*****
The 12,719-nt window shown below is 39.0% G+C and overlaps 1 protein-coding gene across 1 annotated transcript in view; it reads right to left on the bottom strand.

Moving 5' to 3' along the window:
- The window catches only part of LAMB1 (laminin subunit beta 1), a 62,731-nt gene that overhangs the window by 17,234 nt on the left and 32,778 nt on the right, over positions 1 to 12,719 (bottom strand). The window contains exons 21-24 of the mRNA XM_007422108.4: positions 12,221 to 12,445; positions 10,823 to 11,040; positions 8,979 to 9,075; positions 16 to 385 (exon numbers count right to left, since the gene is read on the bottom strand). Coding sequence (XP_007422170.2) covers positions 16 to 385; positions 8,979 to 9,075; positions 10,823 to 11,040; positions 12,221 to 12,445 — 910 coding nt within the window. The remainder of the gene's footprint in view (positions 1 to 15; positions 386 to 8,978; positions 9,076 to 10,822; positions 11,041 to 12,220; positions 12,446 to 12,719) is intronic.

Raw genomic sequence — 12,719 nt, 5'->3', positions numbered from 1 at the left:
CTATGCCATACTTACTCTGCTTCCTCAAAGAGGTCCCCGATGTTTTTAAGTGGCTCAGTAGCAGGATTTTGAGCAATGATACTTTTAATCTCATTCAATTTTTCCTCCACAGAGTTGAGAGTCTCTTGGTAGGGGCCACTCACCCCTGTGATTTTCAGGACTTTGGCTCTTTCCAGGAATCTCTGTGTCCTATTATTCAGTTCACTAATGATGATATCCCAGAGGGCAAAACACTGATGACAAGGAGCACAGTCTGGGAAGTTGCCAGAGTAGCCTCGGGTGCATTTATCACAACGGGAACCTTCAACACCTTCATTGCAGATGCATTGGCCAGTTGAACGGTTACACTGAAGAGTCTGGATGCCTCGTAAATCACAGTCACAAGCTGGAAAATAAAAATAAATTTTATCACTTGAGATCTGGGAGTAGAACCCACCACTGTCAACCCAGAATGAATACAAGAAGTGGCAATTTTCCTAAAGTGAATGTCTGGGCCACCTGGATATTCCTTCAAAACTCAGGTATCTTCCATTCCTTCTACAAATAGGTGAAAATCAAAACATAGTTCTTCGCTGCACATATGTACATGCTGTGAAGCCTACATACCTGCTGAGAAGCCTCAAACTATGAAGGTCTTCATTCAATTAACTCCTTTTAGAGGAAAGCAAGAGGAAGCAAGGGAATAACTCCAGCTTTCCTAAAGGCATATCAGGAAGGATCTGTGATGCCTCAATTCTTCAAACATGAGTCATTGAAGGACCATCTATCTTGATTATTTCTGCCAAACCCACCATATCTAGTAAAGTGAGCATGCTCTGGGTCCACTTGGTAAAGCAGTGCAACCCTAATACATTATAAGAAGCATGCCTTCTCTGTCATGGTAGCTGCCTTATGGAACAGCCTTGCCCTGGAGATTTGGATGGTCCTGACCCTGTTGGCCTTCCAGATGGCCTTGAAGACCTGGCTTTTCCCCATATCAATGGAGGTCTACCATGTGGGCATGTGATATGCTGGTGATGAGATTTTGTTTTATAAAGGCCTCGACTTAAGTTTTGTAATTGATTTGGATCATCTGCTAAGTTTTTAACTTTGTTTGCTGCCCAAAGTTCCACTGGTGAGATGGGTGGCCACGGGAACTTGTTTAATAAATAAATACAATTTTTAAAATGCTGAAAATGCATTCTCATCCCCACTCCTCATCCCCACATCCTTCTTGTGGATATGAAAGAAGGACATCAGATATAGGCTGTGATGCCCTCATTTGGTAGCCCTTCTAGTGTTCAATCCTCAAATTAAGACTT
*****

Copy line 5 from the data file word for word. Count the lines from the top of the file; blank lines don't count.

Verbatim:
CTATGCCATACTTACTCTGCTTCCTCAAAGAGGTCCCCGATGTTTTTAAGTGGCTCAGTAGCAGGATTTTGAGCAATGATACTTTTAATCTCATTCAATTTTTCCTCCACAGAGTTGAGAGTCTCTTGGTAGGGGCCACTCACCCCTGTGATTTTCAGGACTTTGGCTCTTTCCAGGAATCTCTGTGTCCTATTATTCAGTTCACTAATGATGATATCCCAGAGGGCAAAACACTGATGACAAGGAGCACAGTCTGGGAAGTTGCCAGAGTAGCCTCGGGTGCATTTATCACAACGGGAACCTTCAACACCTTCATTGCAGATGCATTGGCCAGTTGAACGGTTACACTGAAGAGTCTGGATGCCTCGTAAATCACAGTCACAAGCTGGAAAATAAAAATAAATTTTATCACTTGAGATCTGGGAGTAGAACCCACCACTGTCAACCCAGAATGAATACAAGAAGTGGCAATTTTCCTAAAGTGAATGTCTGGGCCACCTGGATATTCCTTCAAAACTCAGGTATCTTCCATTCCTTCTACAAATAGGTGAAAATCAAAACATAGTTCTTCGCTGCACATATGTACATGCTGTGAAGCCTACATACCTGCTGAGAAGCCTCAAACTATGAAGGTCTTCATTCAATTAACTCCTTTTAGAGGAAAGCAAGAGGAAGCAAGGGAATAACTCCAGCTTTCCTAAAGGCATATCAGGAAGGATCTGTGATGCCTCAATTCTTCAAACATGAGTCATTGAAGGACCATCTATCTTGATTATTTCTGCCAAACCCACCATATCTAGTAAAGTGAGCATGCTCTGGGTCCACTTGGTAAAGCAGTGCAACCCTAATACATTATAAGAAGCATGCCTTCTCTGTCATGGTAGCTGCCTTATGGAACAGCCTTGCCCTGGAGATTTGGATGGTCCTGACCCTGTTGGCCTTCCAGATGGCCTTGAAGACCTGGCTTTTCCCCATATCAATGGAGGTCTACCATGTGGGCATGTGATATGCTGGTGATGAGATTTTGTTTTATAAAGGCCTCGACTTAAGTTTTGTAATTGATTTGGATCATCTGCTAAGTTTTTAACTTTGTTTGCTGCCCAAAGTTCCACTGGTGAGATGGGTGGCCACGGGAACTTGTTTAATAAATAAATACAATTTTTAAAATGCTGAAAATGCATTCTCATCCCCACTCCTCATCCCCACATCCTTCTTGTGGATATGAAAGAAGGACATCAGATATAGGCTGTGATGCCCTCATTTGGTAGCCCTTCTAGTGTTCAATCCTCAAATTAAGACTT